ProWalker GPU - Samples/quality settings
1. Samples: Image quality in ProWalker GPU is directly related to the number of samples calculated by Iray for each frame of an animation (or still image).
What is progressive rendering?
In progressive rendering, the entire image is calculated in increments called samples. Each new sample increases the accuracy of the image—first shapes and edges are refined, light distribution and material characteristics gradually become clearer, and finally Iray eliminates noise and artifacts until a clean render is produced.
Unlike SU Podium, an Iray render is never technically "finished." ProWalker will continue running calculations until the user tells it to stop, usually at a point of diminishing returns where additional samples do not add visibly to the quality of the image. Take a look at the images below for a demonstration of progressive rendering.
Photo-real mode - 10, 100, 500, 5000 samples:
Notice in the above example using Iray photo-real mode, 5000 samples is not sufficient to fully eliminate the noise. Required samples will vary from model to model; for this scene, at least 10,000 samples would be recommended. For an exterior scene, 5000 samples would almost always be plenty—direct sunlight is easier and faster to calculate than bounced (indirect) light in an interior.
Id mode generally requires fewer samples:
In contrast to the above example, the following images were rendered in Id mode with 450, and 1000 samples. As you can see, even at 450 samples the noise is very nearly eliminated:
The second example with 1000 samples has almost no visible artifacts, even with a relatively noisy concrete texture on the walls. Id mode is fast produces very good images, but lacks some of the nuance we can achieve in Photoreal mode at high sample levels. Nevertheless, Id mode is an extremely effective compromise for producing appealing images efficiently.
Note: ID mode uses a biased sampling algorith instead of pure pathtracing to speed up the render process. For rendering animation, ID mode is more efficient than PR mode without a drastic quality hit, however it is also somewhat prone to a noticeable "flicker" effect. A potential solution for this would be GI caching, however this has not been implemented.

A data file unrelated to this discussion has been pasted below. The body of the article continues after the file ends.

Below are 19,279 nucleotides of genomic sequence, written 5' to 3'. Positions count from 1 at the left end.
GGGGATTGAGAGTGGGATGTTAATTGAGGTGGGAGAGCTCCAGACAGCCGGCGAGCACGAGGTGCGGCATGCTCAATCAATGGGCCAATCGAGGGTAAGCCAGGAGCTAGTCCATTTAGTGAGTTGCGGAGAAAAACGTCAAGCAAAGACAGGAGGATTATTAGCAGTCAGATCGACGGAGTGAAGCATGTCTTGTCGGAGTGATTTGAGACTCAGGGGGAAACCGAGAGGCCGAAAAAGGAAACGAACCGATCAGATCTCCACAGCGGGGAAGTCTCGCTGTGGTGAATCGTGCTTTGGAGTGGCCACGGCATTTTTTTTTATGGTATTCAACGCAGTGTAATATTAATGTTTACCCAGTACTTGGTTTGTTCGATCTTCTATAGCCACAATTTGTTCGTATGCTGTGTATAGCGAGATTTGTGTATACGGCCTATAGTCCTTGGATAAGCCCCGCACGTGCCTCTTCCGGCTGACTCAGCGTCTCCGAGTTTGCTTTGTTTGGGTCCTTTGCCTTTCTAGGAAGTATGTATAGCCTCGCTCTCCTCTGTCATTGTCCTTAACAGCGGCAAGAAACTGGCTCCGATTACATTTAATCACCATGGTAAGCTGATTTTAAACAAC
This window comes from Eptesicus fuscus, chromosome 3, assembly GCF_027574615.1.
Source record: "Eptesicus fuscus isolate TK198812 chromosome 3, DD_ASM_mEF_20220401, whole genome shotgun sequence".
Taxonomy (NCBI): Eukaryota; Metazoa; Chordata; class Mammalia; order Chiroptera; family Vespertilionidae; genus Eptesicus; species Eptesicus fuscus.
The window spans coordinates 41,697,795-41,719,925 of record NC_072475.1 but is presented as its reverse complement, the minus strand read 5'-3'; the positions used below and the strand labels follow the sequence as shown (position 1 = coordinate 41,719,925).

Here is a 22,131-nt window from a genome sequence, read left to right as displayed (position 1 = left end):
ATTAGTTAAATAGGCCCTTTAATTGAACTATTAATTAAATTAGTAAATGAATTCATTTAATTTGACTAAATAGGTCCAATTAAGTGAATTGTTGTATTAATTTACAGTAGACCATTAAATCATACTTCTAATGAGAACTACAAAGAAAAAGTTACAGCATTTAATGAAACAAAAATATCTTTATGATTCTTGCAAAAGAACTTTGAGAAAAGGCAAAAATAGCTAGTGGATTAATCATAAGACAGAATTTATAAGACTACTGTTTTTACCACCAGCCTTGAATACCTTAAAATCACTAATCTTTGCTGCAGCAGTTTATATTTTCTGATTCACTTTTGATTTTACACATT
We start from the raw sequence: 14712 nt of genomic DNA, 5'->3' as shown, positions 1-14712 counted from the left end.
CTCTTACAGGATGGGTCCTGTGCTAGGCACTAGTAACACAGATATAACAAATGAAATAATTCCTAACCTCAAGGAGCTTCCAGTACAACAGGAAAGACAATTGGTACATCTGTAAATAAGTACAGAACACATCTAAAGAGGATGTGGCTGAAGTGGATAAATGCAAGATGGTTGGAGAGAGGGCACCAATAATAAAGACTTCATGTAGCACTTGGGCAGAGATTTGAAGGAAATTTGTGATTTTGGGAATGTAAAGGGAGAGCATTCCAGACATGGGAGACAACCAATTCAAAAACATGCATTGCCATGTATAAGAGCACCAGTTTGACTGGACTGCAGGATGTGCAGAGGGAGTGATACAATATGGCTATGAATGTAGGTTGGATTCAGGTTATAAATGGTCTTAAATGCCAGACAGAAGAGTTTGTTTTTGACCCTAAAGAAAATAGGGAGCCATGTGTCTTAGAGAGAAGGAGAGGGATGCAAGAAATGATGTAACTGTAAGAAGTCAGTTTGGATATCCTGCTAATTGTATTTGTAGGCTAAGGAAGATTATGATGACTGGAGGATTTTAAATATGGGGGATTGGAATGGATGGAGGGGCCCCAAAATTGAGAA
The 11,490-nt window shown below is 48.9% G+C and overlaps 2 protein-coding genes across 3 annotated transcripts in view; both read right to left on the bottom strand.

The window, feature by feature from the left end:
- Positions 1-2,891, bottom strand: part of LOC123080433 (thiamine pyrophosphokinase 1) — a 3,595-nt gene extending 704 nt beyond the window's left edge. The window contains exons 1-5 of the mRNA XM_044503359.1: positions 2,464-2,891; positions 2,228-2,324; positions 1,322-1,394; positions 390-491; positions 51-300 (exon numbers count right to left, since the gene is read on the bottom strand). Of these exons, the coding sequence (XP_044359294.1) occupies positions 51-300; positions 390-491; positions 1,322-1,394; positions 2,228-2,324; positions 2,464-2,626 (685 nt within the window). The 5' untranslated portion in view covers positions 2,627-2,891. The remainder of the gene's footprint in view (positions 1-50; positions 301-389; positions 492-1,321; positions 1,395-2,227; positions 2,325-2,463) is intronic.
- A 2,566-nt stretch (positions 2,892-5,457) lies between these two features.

Photo-real mode has advantages for still visualization:
Given time to calculate enough samples, Podium Walker's PR mode will yield the best image Iray is capable of; the most noticeable differences at high sample counts are superior reflection quality and more nuanced light/tonal distribution. Pr mode is also the only render mode that currently supports SU Podium light emitting (LEM) materials, which can be extremely useful when lighting a scene.
In the following example with 10,000 samples, noise has been reduced almost to the point of invisibility:
2. Render settings Gear icon
Podium Walker gives you three ways to set the number of samples that will be calculated for each image or frame of an animation. Quality settings are accessed via the gear icon.
- Time: Sets a maximum time limit per frame. Podium Walker calculates additional samples until the time limit is reached, and either saves a still image or moves onto the next frame.
- Samples: Specifies a precise number of samples per frame. Use this if you've already done test renders and know how many samples are required for your desired image quality.
- Automatic: An automatic solution that attempts to find an efficient balance between speed and quality. Moving the slider toward "fine" yields higher quality imagery (more samples) but slower render times.
Setting the number of seconds per frame is the simplest way to limit the amount of time ProWalker spends rendering an animation—simply multiply seconds by the number of frames in your animation and you can estimate the total render time. Then adjust this value to fit your time budget.
However, before rendering a full animation, it is essential that you make test frames to determine a sample count that produces an acceptible image quality for your project. With a limited time-budget, there is usually going to be some compromise between higher quality images and number of frames (length of animation)—it's up to you to determine where that balance lies.